5. Your loan has prepayment penalties. Check your existing loan agreement for a “prepayment penalty” clause. If you find one, your current lender can charge you a fee for paying off your loan early — which might cancel out much of your savings.
Recommended: Types of Personal Loans
Alternatives to Car Refinancing
Balance-Transfer Credit Card
Many balance transfer credit cards don’t require interest payments for several months. This move is only worthwhile if the auto loan balance can be paid off during the interest-free time, which can range from six to 21 months.
Be aware that some major credit card issuers don’t allow balance transfers on a loan. And some balance transfers come with a fee of 3% to 5%, which can wipe out much or all of your interest savings.
A personal loan can be used for almost anything: unexpected medical expenses, home repairs, and yes, paying off an auto loan. Many personal loans are unsecured, meaning they’re not backed by collateral. That makes personal loan interest rates generally lower than credit cards but higher than auto loans.
Personal loan requirements vary by lender. Lenders look at your credit score to help determine your interest rate. The lower your score, the higher your rate. Borrowers also need to show proof of income and employment.
Lenders also look at your debt-to-income ratio (DTI). That’s the ratio of your gross monthly income compared to your monthly debt payments. Lenders prefer a DTI of 36% or lower.
If your car loan balance is over $5,000 and you’re able to get a lower interest rate or change the payback term, a personal loan can be worthwhile. A personal loan calculator can help you decide.
Although a car loan refinance isn’t for everyone, it may be a good choice for drivers looking to lower their interest rate or change the length of the loan. Some drivers extend their loan term to secure lower monthly payments, but this means they’ll pay more in interest over the life of the loan. Other drivers who want to get out of debt fast may want to shorten their loan term. This will save them money in interest but raise their monthly payments. In some circumstances, it might be worthwhile to pay off your auto loan with a balance-transfer credit card or a personal loan.
If a personal loan of $5,000 to $100,000 sounds like it could be a good fit, check out SoFi fixed-rate personal loans. They come with no fees required and with terms of up to seven years.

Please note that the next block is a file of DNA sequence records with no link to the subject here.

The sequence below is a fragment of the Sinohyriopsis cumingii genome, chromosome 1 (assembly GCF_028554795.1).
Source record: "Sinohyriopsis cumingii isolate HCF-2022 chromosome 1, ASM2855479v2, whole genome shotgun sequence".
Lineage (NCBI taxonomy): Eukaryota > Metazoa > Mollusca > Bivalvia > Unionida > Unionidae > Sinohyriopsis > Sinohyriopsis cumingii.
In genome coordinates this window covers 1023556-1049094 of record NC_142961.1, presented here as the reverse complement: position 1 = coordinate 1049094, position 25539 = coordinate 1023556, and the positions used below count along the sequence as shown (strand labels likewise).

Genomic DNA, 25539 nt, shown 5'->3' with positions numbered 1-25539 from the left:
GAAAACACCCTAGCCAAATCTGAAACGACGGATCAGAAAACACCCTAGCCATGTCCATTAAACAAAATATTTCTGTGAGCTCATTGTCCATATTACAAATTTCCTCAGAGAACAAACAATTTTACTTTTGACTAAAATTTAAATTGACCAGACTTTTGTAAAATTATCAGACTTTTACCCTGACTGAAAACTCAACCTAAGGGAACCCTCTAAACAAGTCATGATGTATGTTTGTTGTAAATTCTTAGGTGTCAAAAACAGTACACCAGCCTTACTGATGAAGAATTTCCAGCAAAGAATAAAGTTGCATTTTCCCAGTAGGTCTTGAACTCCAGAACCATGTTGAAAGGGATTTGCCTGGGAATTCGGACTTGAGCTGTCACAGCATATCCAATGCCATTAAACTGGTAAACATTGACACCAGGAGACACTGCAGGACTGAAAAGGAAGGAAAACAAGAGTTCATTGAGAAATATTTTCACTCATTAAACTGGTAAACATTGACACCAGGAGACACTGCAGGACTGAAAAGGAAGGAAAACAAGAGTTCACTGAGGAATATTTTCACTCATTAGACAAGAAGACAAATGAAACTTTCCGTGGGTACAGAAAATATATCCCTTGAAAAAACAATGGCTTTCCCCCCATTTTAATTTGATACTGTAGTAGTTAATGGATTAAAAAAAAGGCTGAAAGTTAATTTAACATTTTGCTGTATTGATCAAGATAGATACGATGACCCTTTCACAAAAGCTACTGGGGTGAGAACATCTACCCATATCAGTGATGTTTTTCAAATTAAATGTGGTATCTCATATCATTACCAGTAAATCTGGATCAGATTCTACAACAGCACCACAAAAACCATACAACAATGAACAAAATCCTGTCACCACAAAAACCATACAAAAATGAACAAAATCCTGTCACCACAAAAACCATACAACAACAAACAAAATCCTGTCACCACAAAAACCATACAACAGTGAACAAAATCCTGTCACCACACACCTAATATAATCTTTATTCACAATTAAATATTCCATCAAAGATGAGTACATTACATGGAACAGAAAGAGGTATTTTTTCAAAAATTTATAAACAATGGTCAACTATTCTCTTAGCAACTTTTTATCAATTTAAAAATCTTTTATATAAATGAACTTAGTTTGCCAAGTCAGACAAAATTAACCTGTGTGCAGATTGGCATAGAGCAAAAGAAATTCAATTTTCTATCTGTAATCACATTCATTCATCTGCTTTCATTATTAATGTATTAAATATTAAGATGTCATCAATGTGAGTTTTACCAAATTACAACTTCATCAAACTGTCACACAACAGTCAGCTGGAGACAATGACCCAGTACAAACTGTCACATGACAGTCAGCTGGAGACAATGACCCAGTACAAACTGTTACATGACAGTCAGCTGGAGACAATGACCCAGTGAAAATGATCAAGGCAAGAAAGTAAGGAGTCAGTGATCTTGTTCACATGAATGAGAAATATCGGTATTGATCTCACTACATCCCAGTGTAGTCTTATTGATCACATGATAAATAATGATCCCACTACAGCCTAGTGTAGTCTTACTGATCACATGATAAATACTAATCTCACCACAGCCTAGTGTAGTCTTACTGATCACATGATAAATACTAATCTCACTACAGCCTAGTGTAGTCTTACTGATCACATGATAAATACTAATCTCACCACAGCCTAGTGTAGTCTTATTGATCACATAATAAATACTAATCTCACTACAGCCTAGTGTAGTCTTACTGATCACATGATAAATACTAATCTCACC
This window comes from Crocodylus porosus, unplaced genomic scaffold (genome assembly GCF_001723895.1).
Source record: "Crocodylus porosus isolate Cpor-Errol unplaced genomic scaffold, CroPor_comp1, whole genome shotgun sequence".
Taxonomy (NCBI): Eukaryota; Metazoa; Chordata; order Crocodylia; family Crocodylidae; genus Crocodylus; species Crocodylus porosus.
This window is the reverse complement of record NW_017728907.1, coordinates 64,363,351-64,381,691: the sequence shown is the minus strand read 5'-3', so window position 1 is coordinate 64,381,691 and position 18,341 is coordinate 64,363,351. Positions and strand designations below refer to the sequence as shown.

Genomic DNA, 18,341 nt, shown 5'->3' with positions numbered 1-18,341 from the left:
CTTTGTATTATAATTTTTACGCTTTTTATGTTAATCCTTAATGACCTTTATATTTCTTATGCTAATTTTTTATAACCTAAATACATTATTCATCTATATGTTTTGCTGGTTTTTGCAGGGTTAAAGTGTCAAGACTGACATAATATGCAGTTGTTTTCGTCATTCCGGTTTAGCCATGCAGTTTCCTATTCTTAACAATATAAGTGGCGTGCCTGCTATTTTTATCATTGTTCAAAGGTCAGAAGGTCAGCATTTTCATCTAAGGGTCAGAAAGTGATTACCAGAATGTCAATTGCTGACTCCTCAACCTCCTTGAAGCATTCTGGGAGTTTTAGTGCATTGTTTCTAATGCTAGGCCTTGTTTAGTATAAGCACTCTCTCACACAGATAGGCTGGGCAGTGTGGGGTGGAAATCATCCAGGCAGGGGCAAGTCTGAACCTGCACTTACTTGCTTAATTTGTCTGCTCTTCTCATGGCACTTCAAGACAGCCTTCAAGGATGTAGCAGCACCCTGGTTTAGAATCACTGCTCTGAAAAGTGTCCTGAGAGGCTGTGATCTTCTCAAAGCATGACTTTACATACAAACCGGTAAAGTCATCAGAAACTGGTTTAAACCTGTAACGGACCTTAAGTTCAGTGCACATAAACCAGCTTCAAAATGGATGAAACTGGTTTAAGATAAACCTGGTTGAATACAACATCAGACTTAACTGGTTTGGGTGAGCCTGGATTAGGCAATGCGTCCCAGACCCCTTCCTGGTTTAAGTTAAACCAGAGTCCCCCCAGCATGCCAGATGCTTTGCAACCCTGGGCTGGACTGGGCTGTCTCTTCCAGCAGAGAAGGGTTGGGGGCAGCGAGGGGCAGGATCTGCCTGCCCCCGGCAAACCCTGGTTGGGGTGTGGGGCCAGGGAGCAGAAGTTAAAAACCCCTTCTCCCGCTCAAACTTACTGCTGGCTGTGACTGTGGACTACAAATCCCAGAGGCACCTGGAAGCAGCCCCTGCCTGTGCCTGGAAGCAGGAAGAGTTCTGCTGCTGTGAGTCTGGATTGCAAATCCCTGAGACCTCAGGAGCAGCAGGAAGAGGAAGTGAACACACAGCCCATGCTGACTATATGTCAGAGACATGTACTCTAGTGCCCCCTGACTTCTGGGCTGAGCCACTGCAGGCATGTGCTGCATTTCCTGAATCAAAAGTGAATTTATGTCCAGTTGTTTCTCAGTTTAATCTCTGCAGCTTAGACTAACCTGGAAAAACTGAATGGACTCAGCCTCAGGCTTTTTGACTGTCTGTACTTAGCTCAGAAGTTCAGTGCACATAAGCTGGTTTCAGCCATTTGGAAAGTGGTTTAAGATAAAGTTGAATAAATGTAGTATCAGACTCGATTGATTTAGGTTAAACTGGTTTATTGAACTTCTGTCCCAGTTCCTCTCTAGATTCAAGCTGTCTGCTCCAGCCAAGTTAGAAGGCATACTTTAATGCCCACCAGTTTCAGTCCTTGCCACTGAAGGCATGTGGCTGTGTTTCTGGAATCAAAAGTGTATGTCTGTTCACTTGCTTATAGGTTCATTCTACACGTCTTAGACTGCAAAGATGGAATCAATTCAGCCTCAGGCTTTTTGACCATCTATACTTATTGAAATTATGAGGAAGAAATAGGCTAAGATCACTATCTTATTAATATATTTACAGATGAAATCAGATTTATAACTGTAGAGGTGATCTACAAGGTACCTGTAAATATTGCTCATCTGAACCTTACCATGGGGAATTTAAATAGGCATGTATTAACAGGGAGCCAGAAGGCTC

What are the advantages of refinancing your car?
There are a few advantages to refinancing a car loan, though they won’t all apply to every person’s situation. First, if your credit score has improved since you took out the loan, you may qualify for a lower interest rate — and that can save you significant money. Second, even if you don’t get a lower interest rate, refinancing can extend the payback period, lowering your monthly payments. (Just know that you’ll pay more in interest over the life of the loan.) Third, if your income has increased, you might actually want to refinance with a shorter payback term, which may save you money on interest and make you debt-free sooner.
When should you refinance a car loan?
We’re sorry to put it this way, but it depends. Technically, you can refinance a car loan at any time. But typically, you’ll want to wait until your credit score improves to take full advantage of the benefits of refinancing. That can take between six and 12 months. (Also, some lenders won’t consider your application until they’ve seen six to 12 months of your payment history.) On the flip side, you won’t save much money if you have less than two years left on the loan. That’s because lenders charge most of their interest up front.
How soon can you refinance your car loan after purchase?
Although some lenders won’t consider a refinance application until at least six months have passed, you can probably find someone to approve a refinancing as soon as your car rolls off the lot. On the other hand, it’s in the driver’s best interest to wait six to 12 months before refinancing. That way, your credit score has time to improve, qualifying you for a better interest rate — or at least not a lower rate.